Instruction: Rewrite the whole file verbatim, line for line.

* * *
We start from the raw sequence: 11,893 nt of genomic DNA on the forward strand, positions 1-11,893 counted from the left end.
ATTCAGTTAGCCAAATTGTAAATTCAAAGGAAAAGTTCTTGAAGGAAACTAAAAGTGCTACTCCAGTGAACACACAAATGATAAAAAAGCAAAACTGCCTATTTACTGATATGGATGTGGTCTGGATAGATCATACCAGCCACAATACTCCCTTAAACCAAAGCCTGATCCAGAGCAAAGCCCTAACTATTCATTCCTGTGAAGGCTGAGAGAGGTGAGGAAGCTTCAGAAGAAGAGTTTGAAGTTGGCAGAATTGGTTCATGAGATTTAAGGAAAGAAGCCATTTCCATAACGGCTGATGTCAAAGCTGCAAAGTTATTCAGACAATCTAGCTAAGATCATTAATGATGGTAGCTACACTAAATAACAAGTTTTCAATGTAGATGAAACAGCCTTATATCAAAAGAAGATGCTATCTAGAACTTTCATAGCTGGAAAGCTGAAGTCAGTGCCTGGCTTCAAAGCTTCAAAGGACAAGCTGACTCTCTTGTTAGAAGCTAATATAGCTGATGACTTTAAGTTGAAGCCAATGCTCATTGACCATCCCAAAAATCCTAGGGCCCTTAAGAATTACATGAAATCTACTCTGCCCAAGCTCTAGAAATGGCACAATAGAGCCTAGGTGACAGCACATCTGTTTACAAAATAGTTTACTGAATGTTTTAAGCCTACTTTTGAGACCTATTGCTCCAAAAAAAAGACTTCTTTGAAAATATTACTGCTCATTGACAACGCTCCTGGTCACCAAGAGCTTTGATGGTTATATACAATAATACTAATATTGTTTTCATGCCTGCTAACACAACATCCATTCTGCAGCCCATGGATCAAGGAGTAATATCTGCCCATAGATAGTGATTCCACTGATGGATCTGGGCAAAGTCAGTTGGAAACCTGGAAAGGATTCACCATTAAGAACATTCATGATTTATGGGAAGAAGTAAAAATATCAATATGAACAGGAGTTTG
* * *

We start from the raw sequence: 11,893 nt of genomic DNA on the forward strand, positions 1-11,893 counted from the left end.
ATTCAGTTAGCCAAATTGTAAATTCAAAGGAAAAGTTCTTGAAGGAAACTAAAAGTGCTACTCCAGTGAACACACAAATGATAAAAAAGCAAAACTGCCTATTTACTGATATGGATGTGGTCTGGATAGATCATACCAGCCACAATACTCCCTTAAACCAAAGCCTGATCCAGAGCAAAGCCCTAACTATTCATTCCTGTGAAGGCTGAGAGAGGTGAGGAAGCTTCAGAAGAAGAGTTTGAAGTTGGCAGAATTGGTTCATGAGATTTAAGGAAAGAAGCCATTTCCATAACGGCTGATGTCAAAGCTGCAAAGTTATTCAGACAATCTAGCTAAGATCATTAATGATGGTAGCTACACTAAATAACAAGTTTTCAATGTAGATGAAACAGCCTTATATCAAAAGAAGATGCTATCTAGAACTTTCATAGCTGGAAAGCTGAAGTCAGTGCCTGGCTTCAAAGCTTCAAAGGACAAGCTGACTCTCTTGTTAGAAGCTAATATAGCTGATGACTTTAAGTTGAAGCCAATGCTCATTGACCATCCCAAAAATCCTAGGGCCCTTAAGAATTACATGAAATCTACTCTGCCCAAGCTCTAGAAATGGCACAATAGAGCCTAGGTGACAGCACATCTGTTTACAAAATAGTTTACTGAATGTTTTAAGCCTACTTTTGAGACCTATTGCTCCAAAAAAAAGACTTCTTTGAAAATATTACTGCTCATTGACAACGCTCCTGGTCACCAAGAGCTTTGATGGTTATATACAATAATACTAATATTGTTTTCATGCCTGCTAACACAACATCCATTCTGCAGCCCATGGATCAAGGAGTAATATCTGCCCATAGATAGTGATTCCACTGATGGATCTGGGCAAAGTCAGTTGGAAACCTGGAAAGGATTCACCATTAAGAACATTCATGATTTATGGGAAGAAGTAAAAATATCAATATGAACAGGAGTTTG